One truth about American politics: Partisans tend not to face the full mendacity of their side’s worst until there’s no more elections left for those worst to win. The George W. Bush fans in my feeds and family stuck with their lug right until the run-up to the 2008 contest, and the Donald Trumpers I know won’t admit something’s hinky with Vladimir Putin until the president’s retired. The Democrats, too, are increasingly comfortable talking about Bill Clinton’s affair with an intern as an abuse of power. And at long last, 49 years after the drunk-driving accident that killed Mary Jo Kopechne, the country seems primed to look Edward Kennedy dead in the eyes. A character notes, late in John Curran’s tense, tragic Chappaquiddick, that history will be the true judge of the fourth of Joe Kennedy’s boys. Curran’s film, often enthralling and upsetting, represents a welcome break in the hagiographic treatment the longtime Lion of the Senate enjoyed in the years leading up to his 2009 death.
Curran, working from a screenplay by Andrew Logan and Taylor Allen, finds some pathos in Kennedy’s failings: his dynastic worries, expressed to Kopechne (Kate Mara), as Kennedy (Jason Clarke) drives her around the twisting roads of Chappaquiddick Island in July 1969; his terror after he careens over a one-lane bridge and into a pond, where the car sinks upside down to the bottom; his paralysis after he escapes the car and swims to the surface but can’t bring himself to go back and rescue her or to telephone for help; his abortive flashes of conscience when the film becomes, about halfway through, a dark comedy about a coverup. “We tell the truth,” he declares with puffed-up Camelot conviction to the family and its fixers, “or at least our version of it.”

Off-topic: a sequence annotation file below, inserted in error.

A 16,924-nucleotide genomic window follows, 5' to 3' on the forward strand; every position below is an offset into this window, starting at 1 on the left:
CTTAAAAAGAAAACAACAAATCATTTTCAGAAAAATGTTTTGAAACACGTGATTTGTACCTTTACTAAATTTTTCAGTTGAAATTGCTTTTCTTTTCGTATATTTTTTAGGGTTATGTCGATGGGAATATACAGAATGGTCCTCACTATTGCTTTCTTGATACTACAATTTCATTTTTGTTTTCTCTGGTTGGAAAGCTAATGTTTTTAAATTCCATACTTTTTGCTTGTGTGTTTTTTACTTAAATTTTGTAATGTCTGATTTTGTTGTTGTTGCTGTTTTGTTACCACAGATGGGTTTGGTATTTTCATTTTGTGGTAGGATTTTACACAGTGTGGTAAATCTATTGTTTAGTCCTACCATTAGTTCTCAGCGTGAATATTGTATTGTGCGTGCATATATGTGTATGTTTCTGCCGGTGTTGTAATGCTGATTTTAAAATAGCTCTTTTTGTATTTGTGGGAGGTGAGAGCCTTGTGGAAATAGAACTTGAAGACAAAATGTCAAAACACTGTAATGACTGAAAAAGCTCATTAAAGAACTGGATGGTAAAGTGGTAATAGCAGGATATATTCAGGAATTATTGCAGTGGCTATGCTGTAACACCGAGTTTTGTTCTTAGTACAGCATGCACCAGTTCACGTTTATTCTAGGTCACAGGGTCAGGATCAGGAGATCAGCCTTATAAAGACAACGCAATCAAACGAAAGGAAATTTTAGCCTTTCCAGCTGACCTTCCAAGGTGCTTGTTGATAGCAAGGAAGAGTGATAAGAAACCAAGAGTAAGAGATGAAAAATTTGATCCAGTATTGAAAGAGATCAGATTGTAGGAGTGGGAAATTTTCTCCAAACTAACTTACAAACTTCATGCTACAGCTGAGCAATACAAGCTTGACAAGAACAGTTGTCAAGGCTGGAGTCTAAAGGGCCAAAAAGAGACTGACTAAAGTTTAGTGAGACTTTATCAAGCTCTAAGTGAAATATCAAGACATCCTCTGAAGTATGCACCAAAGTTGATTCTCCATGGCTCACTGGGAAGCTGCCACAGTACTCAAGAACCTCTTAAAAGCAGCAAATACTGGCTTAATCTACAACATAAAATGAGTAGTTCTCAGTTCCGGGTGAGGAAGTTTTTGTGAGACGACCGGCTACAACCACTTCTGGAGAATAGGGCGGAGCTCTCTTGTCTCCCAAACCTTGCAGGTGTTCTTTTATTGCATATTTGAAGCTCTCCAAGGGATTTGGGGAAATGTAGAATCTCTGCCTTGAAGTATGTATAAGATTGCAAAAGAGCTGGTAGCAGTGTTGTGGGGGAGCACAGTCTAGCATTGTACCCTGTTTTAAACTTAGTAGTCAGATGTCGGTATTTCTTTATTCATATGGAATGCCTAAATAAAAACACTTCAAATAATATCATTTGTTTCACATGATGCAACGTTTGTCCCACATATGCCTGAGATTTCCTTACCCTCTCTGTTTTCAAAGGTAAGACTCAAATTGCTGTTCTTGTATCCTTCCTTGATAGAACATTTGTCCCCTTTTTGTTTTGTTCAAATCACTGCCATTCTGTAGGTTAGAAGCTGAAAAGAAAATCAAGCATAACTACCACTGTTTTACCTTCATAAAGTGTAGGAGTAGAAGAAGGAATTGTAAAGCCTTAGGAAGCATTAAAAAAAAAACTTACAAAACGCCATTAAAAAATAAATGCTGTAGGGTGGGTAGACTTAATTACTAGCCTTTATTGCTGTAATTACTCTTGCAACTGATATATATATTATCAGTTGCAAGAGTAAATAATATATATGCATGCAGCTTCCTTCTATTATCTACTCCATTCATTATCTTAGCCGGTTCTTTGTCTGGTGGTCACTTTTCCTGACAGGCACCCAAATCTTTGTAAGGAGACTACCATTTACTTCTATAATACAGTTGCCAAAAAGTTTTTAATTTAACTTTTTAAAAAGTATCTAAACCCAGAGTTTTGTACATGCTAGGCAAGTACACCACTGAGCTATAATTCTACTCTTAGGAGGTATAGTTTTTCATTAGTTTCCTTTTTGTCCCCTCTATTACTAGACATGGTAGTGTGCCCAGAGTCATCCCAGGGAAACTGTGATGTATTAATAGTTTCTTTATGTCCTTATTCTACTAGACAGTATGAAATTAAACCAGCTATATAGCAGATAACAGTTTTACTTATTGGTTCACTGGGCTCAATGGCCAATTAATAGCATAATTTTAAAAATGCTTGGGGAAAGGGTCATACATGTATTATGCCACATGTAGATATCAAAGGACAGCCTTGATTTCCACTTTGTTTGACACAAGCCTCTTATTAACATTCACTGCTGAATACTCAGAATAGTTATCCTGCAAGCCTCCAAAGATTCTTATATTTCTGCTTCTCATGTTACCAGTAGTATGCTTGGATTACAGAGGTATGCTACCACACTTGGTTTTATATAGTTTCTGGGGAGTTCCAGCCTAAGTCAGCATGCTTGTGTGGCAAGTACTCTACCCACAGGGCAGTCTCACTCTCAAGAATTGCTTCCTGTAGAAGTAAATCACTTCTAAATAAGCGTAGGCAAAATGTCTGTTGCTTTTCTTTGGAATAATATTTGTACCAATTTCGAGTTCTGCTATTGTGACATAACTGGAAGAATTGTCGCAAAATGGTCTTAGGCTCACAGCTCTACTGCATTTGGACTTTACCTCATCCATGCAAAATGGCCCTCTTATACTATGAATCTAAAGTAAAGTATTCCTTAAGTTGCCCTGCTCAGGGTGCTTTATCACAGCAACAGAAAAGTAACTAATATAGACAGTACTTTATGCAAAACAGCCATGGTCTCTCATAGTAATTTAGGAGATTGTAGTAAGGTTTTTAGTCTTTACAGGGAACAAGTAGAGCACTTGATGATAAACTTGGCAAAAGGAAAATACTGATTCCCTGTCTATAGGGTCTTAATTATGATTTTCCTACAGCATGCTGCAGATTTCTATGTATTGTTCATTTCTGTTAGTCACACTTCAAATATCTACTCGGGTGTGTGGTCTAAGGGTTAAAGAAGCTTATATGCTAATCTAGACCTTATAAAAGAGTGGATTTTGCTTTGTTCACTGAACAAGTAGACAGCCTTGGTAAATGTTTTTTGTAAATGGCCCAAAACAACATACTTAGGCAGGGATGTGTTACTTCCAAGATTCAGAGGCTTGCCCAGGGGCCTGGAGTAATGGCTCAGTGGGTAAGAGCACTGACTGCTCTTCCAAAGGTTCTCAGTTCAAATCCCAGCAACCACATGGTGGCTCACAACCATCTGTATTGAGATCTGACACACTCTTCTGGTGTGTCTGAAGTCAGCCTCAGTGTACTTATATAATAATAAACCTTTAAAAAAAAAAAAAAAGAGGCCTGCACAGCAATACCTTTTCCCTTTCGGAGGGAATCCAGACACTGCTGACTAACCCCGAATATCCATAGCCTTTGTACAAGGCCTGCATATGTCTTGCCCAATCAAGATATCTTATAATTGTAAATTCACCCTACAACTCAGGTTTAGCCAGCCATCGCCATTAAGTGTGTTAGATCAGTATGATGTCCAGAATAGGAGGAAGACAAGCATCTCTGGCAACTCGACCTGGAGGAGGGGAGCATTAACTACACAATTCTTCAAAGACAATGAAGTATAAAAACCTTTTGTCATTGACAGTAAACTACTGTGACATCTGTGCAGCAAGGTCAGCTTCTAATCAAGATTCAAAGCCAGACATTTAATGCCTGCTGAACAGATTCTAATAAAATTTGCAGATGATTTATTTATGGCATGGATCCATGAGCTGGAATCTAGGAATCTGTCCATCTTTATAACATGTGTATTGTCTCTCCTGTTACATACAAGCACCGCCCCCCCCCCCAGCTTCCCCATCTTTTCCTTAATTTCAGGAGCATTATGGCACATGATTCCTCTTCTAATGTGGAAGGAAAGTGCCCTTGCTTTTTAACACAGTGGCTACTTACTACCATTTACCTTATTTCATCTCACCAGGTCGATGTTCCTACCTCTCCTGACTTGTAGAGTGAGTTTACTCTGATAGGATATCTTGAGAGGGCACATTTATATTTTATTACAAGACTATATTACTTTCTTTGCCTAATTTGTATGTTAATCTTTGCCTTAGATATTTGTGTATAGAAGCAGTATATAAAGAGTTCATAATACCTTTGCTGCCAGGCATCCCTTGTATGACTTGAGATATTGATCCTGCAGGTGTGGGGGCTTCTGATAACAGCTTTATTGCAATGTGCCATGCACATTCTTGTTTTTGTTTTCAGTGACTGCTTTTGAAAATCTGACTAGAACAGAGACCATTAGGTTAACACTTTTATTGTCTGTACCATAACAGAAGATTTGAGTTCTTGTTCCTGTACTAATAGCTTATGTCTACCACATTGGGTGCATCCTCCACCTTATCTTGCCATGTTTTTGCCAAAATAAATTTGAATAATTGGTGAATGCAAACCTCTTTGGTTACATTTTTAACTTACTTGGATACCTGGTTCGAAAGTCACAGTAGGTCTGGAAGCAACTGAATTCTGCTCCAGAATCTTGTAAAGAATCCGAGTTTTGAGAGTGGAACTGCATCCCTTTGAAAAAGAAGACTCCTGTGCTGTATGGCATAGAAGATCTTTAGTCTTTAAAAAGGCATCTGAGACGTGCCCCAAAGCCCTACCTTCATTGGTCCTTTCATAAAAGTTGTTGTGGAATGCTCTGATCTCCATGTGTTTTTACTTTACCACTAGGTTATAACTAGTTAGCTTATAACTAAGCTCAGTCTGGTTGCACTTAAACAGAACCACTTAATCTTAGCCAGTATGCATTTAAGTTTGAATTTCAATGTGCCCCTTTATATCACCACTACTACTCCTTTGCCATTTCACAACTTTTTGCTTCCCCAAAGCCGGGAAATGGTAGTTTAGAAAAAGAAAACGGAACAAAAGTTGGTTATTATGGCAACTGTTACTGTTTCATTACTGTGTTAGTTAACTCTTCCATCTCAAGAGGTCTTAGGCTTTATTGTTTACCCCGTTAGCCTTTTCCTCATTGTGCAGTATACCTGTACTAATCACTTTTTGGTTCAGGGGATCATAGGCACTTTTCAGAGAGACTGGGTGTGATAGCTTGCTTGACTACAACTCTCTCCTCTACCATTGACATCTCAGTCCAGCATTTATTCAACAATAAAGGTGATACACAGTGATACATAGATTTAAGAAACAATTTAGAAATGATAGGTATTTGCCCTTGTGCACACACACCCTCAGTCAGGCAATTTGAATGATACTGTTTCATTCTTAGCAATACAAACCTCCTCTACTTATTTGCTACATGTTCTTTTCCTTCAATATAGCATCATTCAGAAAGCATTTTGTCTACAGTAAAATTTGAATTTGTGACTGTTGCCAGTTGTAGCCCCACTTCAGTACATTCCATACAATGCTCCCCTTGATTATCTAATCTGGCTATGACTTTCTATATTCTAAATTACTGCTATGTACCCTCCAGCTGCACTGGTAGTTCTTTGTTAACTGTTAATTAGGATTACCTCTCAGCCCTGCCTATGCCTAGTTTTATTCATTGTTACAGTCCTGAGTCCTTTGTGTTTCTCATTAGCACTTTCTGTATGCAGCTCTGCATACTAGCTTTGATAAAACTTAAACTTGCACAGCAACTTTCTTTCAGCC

The film’s drama becomes not whether Kennedy will ever do the right thing, whether he’ll admit to the police and the public and Kopechne’s family the truth of what she was doing in the car of a married senator and why he failed even to try to save her life. Instead, the drama is whether we today, sifting the miserable details, can find any reason not to damn him. Ancillary to that is the disappointment the film may stir in you that so many Democrats, in Massachusetts and around the country, did find reason not to — for decades. Devotees of the quasi-royal clan might carp that Chappaquiddick too definitively casts the senator as a monster. After all, his first spoken words after he escapes the crash, as Kopechne struggles to free herself from a car slowly flooding with water, are “I’m never going to be president.” But the facts of the subsequent coverup justify a motivation so baldly stated. The film suggests, sometimes too stridently, that Kennedy, like us, had been sold the myth of his family’s importance — that his political career actually must, in the final calculus, matter more than the young woman’s life.